Braden grew up in Texas, where BBQ is a way of life, and for more than 30 years he has been pursuing his BBQ passion. Through much trial and tribulation, Braden gained tremendous experience as pit master. Braden continues to refine his skills and began sharing his knowledge and experience with others as a way to pass on the knowledge to future generations.

Rich, the grandson of Italian American immigrants, comes from a family with a deep tradition of cooking, meat preparation and wine making. By the 6th grade, Rich remembers coming home from school to help make over 1,000 pounds of sausage a week with his Mom & Dad. When asked about his childhood, Rich said:

As early as I can remember, I’d help make prosciutto, coppa, ventricina, soppressata, and pancetta. When I left home, I was shocked to learn how unusual my upbringing was. Now, I see my childhood as a sort of apprenticeship. I was being taught lessons my family learned over countless generations. I must have cured, dried, and smoked just about every type of meat or game you can imagine. Goats, pigs, cows, fish, deer, duck, pheasant – you name it, we’d prepare it.

In 2014, Braden and Rich started to combine their collective knowledge and seek out the best products and techniques for meat preparation. “MeatCraft” was born. Today, Braden and Rich want to train the community and future generations in meat/game harvesting and preparation. They would also like to share the absolute best sources of meat, spices and other provisions.  MeatCraft provides members the resources needed to perfect their skills.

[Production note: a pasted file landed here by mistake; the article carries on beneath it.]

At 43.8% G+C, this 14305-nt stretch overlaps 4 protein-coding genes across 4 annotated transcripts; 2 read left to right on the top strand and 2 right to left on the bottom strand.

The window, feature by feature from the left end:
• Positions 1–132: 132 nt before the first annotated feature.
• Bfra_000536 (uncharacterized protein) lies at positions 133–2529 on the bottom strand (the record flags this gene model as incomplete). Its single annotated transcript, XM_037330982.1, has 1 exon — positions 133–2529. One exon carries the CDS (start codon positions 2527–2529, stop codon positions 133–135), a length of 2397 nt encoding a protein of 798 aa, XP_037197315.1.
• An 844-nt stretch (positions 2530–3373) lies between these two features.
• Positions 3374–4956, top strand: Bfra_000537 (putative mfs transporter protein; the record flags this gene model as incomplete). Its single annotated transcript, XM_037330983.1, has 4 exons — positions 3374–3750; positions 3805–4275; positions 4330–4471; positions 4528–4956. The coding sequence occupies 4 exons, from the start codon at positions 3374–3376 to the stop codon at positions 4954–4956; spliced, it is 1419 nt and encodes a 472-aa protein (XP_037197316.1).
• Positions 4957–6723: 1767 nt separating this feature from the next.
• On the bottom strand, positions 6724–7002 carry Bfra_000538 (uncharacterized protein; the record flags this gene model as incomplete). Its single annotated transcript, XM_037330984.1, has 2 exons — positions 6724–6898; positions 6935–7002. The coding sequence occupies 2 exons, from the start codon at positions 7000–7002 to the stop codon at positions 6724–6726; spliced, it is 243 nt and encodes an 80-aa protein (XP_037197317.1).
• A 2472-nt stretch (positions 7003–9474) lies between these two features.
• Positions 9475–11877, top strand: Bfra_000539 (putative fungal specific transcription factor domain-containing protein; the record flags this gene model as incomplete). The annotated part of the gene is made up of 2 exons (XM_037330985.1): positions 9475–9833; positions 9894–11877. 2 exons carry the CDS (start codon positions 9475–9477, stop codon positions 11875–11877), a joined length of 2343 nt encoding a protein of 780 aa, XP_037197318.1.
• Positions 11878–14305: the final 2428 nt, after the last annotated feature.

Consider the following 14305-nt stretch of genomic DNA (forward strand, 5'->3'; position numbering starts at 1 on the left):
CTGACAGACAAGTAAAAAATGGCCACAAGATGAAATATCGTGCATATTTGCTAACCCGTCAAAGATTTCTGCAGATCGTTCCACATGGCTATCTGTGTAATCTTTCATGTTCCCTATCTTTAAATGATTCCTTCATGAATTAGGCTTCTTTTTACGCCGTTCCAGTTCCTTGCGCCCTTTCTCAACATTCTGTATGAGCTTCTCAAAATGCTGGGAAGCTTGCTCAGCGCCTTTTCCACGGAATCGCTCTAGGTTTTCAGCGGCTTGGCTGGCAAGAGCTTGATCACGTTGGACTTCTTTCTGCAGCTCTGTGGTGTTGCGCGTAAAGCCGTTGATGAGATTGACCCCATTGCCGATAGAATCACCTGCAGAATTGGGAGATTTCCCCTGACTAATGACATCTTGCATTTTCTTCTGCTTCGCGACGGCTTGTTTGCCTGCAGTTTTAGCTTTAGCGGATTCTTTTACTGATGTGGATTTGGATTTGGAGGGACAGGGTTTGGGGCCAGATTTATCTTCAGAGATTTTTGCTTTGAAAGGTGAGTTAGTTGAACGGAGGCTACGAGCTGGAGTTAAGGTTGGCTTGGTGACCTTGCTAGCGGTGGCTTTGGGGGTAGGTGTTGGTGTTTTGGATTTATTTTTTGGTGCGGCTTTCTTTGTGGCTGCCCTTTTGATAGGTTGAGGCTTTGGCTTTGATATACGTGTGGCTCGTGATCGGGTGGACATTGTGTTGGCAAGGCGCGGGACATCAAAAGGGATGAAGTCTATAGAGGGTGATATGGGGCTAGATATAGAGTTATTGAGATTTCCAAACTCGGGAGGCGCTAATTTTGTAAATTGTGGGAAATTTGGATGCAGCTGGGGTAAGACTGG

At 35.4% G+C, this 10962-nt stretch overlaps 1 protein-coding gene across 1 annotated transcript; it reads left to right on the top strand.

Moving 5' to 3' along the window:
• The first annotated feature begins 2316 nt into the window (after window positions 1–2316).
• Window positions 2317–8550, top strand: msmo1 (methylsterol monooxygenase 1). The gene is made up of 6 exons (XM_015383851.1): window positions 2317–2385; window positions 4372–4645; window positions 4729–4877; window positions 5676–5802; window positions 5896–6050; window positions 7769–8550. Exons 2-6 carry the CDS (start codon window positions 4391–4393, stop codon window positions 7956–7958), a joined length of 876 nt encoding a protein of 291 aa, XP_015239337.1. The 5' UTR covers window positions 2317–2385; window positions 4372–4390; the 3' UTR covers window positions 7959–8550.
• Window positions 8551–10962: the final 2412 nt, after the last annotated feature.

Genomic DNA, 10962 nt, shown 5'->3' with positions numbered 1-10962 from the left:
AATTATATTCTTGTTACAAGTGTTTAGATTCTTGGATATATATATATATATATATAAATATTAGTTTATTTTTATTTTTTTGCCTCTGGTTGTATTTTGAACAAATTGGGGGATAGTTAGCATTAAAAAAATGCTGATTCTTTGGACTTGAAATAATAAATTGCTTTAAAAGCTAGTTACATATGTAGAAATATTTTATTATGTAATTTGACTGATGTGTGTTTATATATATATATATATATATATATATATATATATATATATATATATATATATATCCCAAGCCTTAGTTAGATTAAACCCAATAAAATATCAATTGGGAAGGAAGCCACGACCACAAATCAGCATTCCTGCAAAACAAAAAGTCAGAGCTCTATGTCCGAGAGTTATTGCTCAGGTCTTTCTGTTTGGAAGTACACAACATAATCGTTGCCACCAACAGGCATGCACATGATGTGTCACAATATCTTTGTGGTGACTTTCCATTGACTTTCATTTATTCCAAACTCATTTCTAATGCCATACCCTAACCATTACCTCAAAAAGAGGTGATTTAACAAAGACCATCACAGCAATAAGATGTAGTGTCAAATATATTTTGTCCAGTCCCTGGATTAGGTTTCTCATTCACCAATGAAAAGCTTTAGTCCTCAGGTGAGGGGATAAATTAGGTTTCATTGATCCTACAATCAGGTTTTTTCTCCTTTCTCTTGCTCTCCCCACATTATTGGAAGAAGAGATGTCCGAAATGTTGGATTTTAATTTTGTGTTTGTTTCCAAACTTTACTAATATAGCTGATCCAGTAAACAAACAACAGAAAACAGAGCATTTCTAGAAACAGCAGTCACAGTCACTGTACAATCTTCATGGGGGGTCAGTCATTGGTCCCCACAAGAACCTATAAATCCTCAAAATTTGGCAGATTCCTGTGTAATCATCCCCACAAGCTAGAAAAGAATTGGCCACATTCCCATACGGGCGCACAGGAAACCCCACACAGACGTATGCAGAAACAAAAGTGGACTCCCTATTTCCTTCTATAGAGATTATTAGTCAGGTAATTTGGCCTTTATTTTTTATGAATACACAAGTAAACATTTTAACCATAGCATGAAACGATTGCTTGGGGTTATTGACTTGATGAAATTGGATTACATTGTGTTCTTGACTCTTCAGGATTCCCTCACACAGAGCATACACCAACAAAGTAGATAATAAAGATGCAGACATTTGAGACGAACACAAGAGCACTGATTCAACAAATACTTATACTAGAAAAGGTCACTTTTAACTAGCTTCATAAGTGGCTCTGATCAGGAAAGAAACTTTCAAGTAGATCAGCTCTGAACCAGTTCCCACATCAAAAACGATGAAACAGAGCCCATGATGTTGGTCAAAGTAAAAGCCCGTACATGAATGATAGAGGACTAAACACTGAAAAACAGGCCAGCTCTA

they’ve learned about BBQ, cooking and “MeatCraft”. Since then, the guys interest in barbecue has grown with countless cookouts and pig roasts. They had no idea what they were getting into when they opened a small roadside barbecue stand near Cannon Falls, MN.

What’s your secret?

We don’t really have a secret. Good Que is like making any other product. You have to start with quality materials (ingredients) and then spend a lot of time experimenting to learn what works and what doesn’t.

Our Brisket rub is just salt and pepper, but the type of salt and pepper is important. We’ve experimented a different black peppers because each black pepper berry has a distinct flavor. We’ve learned that when we cook to only use the best ingredients that we can afford. We’re not impressed with a lot of rubs out there.

-Braden & Rich

Wood, like a seasoning, that’s what you do. If you cook steaks on mesquite or cook steaks on oak, they’re going to be two different flavors with the same rub because of what the mesquite is giving to flavor that meat. Same with the oak. I treat wood like a seasoning. To me, that’s important. I’ve settled on certain flavors that I like, like post oak and pecan. I use that for almost all my meats. My seafood is a little different. I go a little lighter. I go with the apple. I may go with a cherry. I might go with peach. It all depends. As far as most of my big protein meat, it’s pecan and post oak. I love the combination of the flavors – what it puts on the meat. And that’s the seasoning to me.

How can I start BBQ’ing

Obviously, start with the best quality you can get. Not everybody can or will want to spend the money on a prime or wagyu; but at least get a prime because with beef brisket, the higher quality of meat you get as far as marbling, the better that brisket is going to be period. It’s just a fact. So start with a good piece of meat. And that’s with all proteins anyway.